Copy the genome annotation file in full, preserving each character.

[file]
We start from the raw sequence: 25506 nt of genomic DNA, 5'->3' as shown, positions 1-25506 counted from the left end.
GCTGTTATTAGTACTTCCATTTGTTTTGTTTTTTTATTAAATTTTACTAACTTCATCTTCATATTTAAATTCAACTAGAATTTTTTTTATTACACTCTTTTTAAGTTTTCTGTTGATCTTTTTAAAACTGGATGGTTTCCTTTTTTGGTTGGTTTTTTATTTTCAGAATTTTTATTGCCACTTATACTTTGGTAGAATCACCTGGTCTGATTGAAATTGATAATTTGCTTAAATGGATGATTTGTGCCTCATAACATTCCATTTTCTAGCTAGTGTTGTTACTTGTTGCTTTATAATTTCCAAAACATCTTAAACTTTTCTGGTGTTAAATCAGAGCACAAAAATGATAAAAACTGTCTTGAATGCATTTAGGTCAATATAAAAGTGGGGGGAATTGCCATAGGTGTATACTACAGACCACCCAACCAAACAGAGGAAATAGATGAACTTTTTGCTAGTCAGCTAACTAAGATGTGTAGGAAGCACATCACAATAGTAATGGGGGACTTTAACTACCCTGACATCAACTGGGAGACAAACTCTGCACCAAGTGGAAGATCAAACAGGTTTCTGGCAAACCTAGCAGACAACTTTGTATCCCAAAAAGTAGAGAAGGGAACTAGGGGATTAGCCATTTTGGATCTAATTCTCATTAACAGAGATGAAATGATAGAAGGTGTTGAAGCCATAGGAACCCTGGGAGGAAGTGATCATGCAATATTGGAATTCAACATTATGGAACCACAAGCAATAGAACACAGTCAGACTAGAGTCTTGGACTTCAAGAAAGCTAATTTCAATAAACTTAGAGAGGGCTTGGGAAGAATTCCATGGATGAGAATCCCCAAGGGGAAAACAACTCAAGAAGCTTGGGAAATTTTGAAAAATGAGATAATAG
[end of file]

We start from the raw sequence: 25506 nt of genomic DNA, 5'->3' as shown, positions 1-25506 counted from the left end.
GCTGTTATTAGTACTTCCATTTGTTTTGTTTTTTTATTAAATTTTACTAACTTCATCTTCATATTTAAATTCAACTAGAATTTTTTTTATTACACTCTTTTTAAGTTTTCTGTTGATCTTTTTAAAACTGGATGGTTTCCTTTTTTGGTTGGTTTTTTATTTTCAGAATTTTTATTGCCACTTATACTTTGGTAGAATCACCTGGTCTGATTGAAATTGATAATTTGCTTAAATGGATGATTTGTGCCTCATAACATTCCATTTTCTAGCTAGTGTTGTTACTTGTTGCTTTATAATTTCCAAAACATCTTAAACTTTTCTGGTGTTAAATCAGAGCACAAAAATGATAAAAACTGTCTTGAATGCATTTAGGTCAATATAAAAGTGGGGGGAATTGCCATAGGTGTATACTACAGACCACCCAACCAAACAGAGGAAATAGATGAACTTTTTGCTAGTCAGCTAACTAAGATGTGTAGGAAGCACATCACAATAGTAATGGGGGACTTTAACTACCCTGACATCAACTGGGAGACAAACTCTGCACCAAGTGGAAGATCAAACAGGTTTCTGGCAAACCTAGCAGACAACTTTGTATCCCAAAAAGTAGAGAAGGGAACTAGGGGATTAGCCATTTTGGATCTAATTCTCATTAACAGAGATGAAATGATAGAAGGTGTTGAAGCCATAGGAACCCTGGGAGGAAGTGATCATGCAATATTGGAATTCAACATTATGGAACCACAAGCAATAGAACACAGTCAGACTAGAGTCTTGGACTTCAAGAAAGCTAATTTCAATAAACTTAGAGAGGGCTTGGGAAGAATTCCATGGATGAGAATCCCCAAGGGGAAAACAACTCAAGAAGCTTGGGAAATTTTGAAAAATGAGATAATAG